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Celebrating Women’s History Month with a Spotlight on Women in Ag

By Michelle Pelletier Marshall, Women in Agribusiness Media (March 26, 2024)

There is no doubt that the evolution of farming has changed the way the world lives. And with that, the way farming is managed has progressed through technological developments, biotech innovations, new participants and investors in the sector, and ever-increasing female ownership of farms. While statistics vary on the actual numbers, according to the recently released results of the 2022 Census of Agriculture, women accounted for 36 percent of the 3.4 million producers in the U.S., and more than half of all farms, or 56 percent, had a female producer.   

There is no time more fitting than during Women’s History Month to pay homage to the growth and development of women leaders in this typically male-dominated sector. Plus, women in agriculture have a powerful story to tell – one of stewardship, resilience, and leadership – from the farmyard to the boardroom. Also to note, this week – the last week in March – has been designated as "National Farmworker Awareness Week" to raise awareness about farmworkers' working conditions and to recognize their contributions.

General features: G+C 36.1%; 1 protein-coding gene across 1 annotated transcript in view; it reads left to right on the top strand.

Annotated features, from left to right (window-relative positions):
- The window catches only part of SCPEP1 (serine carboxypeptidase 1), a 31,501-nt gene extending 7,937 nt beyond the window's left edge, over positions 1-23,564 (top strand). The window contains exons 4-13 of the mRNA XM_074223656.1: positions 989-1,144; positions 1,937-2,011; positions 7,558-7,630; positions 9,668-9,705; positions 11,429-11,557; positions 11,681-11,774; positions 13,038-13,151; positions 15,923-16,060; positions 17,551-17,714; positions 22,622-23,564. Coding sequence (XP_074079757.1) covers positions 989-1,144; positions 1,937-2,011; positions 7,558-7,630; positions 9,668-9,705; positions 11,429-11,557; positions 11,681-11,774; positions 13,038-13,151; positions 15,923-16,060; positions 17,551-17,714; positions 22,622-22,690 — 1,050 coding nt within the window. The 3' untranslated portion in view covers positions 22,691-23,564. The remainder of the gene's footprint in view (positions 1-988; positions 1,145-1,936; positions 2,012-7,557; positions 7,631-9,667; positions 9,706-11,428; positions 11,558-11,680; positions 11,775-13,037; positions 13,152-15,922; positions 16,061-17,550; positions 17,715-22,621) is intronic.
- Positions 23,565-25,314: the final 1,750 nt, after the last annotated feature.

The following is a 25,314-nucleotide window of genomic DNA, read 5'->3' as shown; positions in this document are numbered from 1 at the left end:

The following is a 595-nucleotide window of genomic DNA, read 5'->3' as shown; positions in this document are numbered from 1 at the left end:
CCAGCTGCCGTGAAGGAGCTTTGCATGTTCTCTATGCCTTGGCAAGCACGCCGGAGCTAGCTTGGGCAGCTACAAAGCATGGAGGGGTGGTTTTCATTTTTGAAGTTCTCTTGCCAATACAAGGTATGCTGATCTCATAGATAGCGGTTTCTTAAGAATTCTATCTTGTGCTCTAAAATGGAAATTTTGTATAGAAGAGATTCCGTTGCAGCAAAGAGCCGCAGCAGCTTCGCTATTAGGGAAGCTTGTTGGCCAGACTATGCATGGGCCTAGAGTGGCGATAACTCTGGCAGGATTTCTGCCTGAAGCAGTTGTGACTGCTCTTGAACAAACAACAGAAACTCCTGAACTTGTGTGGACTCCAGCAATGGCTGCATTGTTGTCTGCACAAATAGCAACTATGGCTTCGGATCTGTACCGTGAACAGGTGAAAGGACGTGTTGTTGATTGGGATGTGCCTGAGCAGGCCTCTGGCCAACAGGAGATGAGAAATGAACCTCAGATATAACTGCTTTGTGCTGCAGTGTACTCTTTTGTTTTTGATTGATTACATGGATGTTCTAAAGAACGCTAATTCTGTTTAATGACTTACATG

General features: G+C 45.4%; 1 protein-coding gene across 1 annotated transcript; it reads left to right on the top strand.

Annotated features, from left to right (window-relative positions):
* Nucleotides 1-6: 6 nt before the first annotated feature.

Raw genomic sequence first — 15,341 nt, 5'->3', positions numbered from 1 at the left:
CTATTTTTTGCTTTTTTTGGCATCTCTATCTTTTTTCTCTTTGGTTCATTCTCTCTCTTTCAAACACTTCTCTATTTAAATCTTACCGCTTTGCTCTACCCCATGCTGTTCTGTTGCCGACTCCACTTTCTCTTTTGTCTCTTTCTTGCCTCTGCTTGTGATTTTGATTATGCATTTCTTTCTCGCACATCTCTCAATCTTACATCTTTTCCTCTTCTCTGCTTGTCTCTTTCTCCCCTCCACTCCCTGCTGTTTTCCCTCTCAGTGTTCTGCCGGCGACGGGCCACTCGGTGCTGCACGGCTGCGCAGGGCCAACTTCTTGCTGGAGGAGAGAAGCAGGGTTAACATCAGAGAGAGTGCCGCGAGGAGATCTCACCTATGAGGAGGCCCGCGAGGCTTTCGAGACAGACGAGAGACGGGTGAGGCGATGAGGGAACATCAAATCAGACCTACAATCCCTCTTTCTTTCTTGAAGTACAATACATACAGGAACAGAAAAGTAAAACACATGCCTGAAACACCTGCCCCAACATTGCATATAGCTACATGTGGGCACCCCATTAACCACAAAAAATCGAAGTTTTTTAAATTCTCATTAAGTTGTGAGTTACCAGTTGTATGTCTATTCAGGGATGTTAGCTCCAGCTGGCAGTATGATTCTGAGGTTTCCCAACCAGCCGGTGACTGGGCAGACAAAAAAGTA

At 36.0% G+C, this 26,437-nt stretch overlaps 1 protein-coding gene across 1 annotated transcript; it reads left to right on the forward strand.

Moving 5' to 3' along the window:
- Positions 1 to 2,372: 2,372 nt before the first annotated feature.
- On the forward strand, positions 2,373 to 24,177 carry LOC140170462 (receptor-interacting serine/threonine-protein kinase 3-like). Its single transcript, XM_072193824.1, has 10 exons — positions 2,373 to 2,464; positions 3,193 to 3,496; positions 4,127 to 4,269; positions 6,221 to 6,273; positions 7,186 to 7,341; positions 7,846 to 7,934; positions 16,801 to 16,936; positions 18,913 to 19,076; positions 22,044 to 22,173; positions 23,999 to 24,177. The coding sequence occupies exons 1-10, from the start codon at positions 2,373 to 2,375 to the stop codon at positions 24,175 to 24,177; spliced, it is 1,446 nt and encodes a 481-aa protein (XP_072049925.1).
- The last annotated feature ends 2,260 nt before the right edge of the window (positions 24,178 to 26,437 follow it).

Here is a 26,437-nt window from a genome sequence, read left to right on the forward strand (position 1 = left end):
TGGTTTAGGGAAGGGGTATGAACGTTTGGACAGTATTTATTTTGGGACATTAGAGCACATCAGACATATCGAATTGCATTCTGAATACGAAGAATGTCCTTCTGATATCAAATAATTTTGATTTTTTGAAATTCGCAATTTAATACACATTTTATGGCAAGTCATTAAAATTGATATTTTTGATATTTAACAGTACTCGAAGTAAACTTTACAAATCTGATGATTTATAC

Here's a look at five women who paved the way for women working in agriculture:  

  • Maria Moreno, a Texas-born farmworker and labor organizer, was the first woman farmworker hired to be a union representative for the Agricultural Workers Organizing Committee (AWOC) in 1959.

  • Dolores Huerta, a lifelong labor and civil rights activist, was at the forefront of the effort to create the United Farm Workers (UFW) in 1962. She subsequently became a voice for women's equality and environmental justice on the farm.

  • Monica Ramirez, the daughter and granddaughter of migrant farmworkers, created the first legal initiative to address gender discrimination against farmworker women, and then founded Justice for Migrant Women, an organization working to advance civil and human rights for migrant women.